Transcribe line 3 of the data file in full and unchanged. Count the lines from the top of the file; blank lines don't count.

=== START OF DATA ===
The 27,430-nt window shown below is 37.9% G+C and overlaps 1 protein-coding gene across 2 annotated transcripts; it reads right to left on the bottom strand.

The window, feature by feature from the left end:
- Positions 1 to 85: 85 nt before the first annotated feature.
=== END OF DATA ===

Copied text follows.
- Positions 1 to 85: 85 nt before the first annotated feature.